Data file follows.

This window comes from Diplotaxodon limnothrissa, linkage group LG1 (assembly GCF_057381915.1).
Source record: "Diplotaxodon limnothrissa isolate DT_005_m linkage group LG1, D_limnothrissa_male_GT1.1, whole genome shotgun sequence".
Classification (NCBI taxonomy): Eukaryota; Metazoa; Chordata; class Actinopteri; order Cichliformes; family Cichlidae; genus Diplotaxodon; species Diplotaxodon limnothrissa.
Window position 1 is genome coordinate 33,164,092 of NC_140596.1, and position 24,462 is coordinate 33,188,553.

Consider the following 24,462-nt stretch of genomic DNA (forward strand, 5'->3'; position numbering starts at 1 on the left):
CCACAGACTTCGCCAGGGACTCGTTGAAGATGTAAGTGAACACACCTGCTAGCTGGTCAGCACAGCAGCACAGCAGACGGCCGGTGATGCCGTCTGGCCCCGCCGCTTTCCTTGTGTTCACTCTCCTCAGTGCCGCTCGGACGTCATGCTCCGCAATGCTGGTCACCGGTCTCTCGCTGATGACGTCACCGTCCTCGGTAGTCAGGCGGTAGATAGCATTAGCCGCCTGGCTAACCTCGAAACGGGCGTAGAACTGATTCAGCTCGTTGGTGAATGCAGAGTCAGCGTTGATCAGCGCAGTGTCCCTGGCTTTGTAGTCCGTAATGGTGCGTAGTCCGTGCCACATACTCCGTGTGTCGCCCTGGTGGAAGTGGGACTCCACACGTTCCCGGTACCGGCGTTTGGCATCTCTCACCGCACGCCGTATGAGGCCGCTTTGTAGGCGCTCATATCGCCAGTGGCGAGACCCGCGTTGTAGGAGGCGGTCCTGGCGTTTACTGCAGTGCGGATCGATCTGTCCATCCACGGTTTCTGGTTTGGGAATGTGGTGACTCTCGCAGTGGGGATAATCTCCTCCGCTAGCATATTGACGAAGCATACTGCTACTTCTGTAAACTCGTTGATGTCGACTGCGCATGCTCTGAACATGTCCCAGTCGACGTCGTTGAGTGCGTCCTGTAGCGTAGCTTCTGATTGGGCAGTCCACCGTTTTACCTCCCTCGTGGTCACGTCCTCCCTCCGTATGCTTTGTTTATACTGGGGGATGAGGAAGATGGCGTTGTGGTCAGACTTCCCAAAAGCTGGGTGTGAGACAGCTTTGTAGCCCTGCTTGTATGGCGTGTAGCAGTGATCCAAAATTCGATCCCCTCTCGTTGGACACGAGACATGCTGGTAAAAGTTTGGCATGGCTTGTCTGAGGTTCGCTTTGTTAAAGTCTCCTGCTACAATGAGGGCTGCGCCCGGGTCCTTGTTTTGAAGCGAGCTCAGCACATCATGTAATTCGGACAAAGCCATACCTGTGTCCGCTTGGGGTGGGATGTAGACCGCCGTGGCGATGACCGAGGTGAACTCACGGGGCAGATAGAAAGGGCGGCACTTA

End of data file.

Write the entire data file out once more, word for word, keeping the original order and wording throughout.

This window comes from Diplotaxodon limnothrissa, linkage group LG1 (assembly GCF_057381915.1).
Source record: "Diplotaxodon limnothrissa isolate DT_005_m linkage group LG1, D_limnothrissa_male_GT1.1, whole genome shotgun sequence".
Classification (NCBI taxonomy): Eukaryota; Metazoa; Chordata; class Actinopteri; order Cichliformes; family Cichlidae; genus Diplotaxodon; species Diplotaxodon limnothrissa.
Window position 1 is genome coordinate 33,164,092 of NC_140596.1, and position 24,462 is coordinate 33,188,553.

Consider the following 24,462-nt stretch of genomic DNA (forward strand, 5'->3'; position numbering starts at 1 on the left):
CCACAGACTTCGCCAGGGACTCGTTGAAGATGTAAGTGAACACACCTGCTAGCTGGTCAGCACAGCAGCACAGCAGACGGCCGGTGATGCCGTCTGGCCCCGCCGCTTTCCTTGTGTTCACTCTCCTCAGTGCCGCTCGGACGTCATGCTCCGCAATGCTGGTCACCGGTCTCTCGCTGATGACGTCACCGTCCTCGGTAGTCAGGCGGTAGATAGCATTAGCCGCCTGGCTAACCTCGAAACGGGCGTAGAACTGATTCAGCTCGTTGGTGAATGCAGAGTCAGCGTTGATCAGCGCAGTGTCCCTGGCTTTGTAGTCCGTAATGGTGCGTAGTCCGTGCCACATACTCCGTGTGTCGCCCTGGTGGAAGTGGGACTCCACACGTTCCCGGTACCGGCGTTTGGCATCTCTCACCGCACGCCGTATGAGGCCGCTTTGTAGGCGCTCATATCGCCAGTGGCGAGACCCGCGTTGTAGGAGGCGGTCCTGGCGTTTACTGCAGTGCGGATCGATCTGTCCATCCACGGTTTCTGGTTTGGGAATGTGGTGACTCTCGCAGTGGGGATAATCTCCTCCGCTAGCATATTGACGAAGCATACTGCTACTTCTGTAAACTCGTTGATGTCGACTGCGCATGCTCTGAACATGTCCCAGTCGACGTCGTTGAGTGCGTCCTGTAGCGTAGCTTCTGATTGGGCAGTCCACCGTTTTACCTCCCTCGTGGTCACGTCCTCCCTCCGTATGCTTTGTTTATACTGGGGGATGAGGAAGATGGCGTTGTGGTCAGACTTCCCAAAAGCTGGGTGTGAGACAGCTTTGTAGCCCTGCTTGTATGGCGTGTAGCAGTGATCCAAAATTCGATCCCCTCTCGTTGGACACGAGACATGCTGGTAAAAGTTTGGCATGGCTTGTCTGAGGTTCGCTTTGTTAAAGTCTCCTGCTACAATGAGGGCTGCGCCCGGGTCCTTGTTTTGAAGCGAGCTCAGCACATCATGTAATTCGGACAAAGCCATACCTGTGTCCGCTTGGGGTGGGATGTAGACCGCCGTGGCGATGACCGAGGTGAACTCACGGGGCAGATAGAAAGGGCGGCACTTA